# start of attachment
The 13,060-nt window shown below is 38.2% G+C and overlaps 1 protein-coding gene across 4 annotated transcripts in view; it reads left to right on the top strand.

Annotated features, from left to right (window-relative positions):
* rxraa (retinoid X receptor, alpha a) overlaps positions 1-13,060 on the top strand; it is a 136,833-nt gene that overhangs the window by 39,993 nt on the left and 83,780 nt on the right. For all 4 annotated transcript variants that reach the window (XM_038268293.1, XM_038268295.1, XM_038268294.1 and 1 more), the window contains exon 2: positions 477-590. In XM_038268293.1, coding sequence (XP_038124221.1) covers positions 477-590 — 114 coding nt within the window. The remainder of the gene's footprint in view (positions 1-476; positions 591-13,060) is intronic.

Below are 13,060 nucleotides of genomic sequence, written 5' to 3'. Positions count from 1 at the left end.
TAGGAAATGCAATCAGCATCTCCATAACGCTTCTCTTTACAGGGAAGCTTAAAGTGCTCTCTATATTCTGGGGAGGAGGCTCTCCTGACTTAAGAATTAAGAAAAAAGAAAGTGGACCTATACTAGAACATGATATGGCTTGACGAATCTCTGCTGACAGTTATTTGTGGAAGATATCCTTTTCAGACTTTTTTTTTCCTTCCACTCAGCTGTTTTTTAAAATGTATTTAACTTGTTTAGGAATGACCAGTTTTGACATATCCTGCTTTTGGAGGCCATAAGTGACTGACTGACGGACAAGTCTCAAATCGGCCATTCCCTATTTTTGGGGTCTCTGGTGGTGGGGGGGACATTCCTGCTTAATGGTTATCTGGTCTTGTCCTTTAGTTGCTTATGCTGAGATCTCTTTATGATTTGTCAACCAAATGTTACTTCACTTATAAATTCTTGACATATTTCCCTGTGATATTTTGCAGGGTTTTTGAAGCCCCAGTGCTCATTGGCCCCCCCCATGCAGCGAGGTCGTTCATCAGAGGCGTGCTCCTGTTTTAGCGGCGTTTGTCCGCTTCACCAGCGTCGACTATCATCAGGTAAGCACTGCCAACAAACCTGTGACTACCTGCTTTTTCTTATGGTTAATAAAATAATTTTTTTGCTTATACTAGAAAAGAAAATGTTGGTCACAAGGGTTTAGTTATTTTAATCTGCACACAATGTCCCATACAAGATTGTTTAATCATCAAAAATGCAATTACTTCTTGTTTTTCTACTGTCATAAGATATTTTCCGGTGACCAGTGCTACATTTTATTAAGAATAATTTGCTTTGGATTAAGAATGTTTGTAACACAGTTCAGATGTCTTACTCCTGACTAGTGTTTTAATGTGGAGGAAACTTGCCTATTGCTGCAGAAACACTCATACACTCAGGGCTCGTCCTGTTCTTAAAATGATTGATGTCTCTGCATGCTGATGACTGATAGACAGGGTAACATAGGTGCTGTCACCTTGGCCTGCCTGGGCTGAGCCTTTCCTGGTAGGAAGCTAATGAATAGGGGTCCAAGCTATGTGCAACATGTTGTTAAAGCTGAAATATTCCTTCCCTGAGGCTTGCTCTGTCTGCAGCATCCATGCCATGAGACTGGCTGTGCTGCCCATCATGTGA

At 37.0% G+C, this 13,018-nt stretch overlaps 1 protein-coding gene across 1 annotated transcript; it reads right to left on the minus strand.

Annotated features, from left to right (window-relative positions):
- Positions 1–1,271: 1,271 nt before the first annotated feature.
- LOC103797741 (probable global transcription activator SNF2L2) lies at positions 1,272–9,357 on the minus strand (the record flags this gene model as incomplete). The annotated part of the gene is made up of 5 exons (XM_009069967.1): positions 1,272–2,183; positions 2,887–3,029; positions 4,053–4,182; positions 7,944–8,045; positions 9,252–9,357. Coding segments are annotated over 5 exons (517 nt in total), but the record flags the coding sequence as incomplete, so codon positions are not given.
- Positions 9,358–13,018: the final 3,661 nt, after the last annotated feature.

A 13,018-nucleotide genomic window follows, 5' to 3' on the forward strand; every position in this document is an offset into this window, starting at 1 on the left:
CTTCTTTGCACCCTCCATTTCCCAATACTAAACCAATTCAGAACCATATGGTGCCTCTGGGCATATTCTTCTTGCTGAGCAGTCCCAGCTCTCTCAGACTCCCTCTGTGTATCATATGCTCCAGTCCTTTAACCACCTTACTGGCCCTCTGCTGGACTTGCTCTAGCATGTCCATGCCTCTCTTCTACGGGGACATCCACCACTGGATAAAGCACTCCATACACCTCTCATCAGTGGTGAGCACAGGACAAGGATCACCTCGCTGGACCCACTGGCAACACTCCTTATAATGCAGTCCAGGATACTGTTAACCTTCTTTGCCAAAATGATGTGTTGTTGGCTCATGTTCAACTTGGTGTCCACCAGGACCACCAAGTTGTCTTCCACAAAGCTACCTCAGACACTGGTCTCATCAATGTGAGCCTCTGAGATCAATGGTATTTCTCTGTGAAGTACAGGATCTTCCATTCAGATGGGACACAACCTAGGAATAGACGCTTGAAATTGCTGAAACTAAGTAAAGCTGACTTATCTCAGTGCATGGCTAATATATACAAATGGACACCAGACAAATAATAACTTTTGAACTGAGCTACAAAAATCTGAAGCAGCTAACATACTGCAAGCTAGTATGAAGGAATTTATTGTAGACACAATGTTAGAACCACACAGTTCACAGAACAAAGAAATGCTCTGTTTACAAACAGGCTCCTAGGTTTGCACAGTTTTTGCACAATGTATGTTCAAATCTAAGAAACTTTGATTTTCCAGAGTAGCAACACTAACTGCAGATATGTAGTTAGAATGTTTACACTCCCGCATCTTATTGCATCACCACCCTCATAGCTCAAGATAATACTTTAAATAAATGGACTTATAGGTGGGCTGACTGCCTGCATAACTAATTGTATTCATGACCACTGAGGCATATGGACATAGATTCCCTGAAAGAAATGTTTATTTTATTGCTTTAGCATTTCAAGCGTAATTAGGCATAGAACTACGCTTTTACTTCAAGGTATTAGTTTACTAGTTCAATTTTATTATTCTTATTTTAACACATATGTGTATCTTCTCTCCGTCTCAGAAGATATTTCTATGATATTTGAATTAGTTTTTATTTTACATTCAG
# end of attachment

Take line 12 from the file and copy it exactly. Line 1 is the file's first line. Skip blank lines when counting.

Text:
CTTCTTTGCACCCTCCATTTCCCAATACTAAACCAATTCAGAACCATATGGTGCCTCTGGGCATATTCTTCTTGCTGAGCAGTCCCAGCTCTCTCAGACTCCCTCTGTGTATCATATGCTCCAGTCCTTTAACCACCTTACTGGCCCTCTGCTGGACTTGCTCTAGCATGTCCATGCCTCTCTTCTACGGGGACATCCACCACTGGATAAAGCACTCCATACACCTCTCATCAGTGGTGAGCACAGGACAAGGATCACCTCGCTGGACCCACTGGCAACACTCCTTATAATGCAGTCCAGGATACTGTTAACCTTCTTTGCCAAAATGATGTGTTGTTGGCTCATGTTCAACTTGGTGTCCACCAGGACCACCAAGTTGTCTTCCACAAAGCTACCTCAGACACTGGTCTCATCAATGTGAGCCTCTGAGATCAATGGTATTTCTCTGTGAAGTACAGGATCTTCCATTCAGATGGGACACAACCTAGGAATAGACGCTTGAAATTGCTGAAACTAAGTAAAGCTGACTTATCTCAGTGCATGGCTAATATATACAAATGGACACCAGACAAATAATAACTTTTGAACTGAGCTACAAAAATCTGAAGCAGCTAACATACTGCAAGCTAGTATGAAGGAATTTATTGTAGACACAATGTTAGAACCACACAGTTCACAGAACAAAGAAATGCTCTGTTTACAAACAGGCTCCTAGGTTTGCACAGTTTTTGCACAATGTATGTTCAAATCTAAGAAACTTTGATTTTCCAGAGTAGCAACACTAACTGCAGATATGTAGTTAGAATGTTTACACTCCCGCATCTTATTGCATCACCACCCTCATAGCTCAAGATAATACTTTAAATAAATGGACTTATAGGTGGGCTGACTGCCTGCATAACTAATTGTATTCATGACCACTGAGGCATATGGACATAGATTCCCTGAAAGAAATGTTTATTTTATTGCTTTAGCATTTCAAGCGTAATTAGGCATAGAACTACGCTTTTACTTCAAGGTATTAGTTTACTAGTTCAATTTTATTATTCTTATTTTAACACATATGTGTATCTTCTCTCCGTCTCAGAAGATATTTCTATGATATTTGAATTAGTTTTTATTTTACATTCAG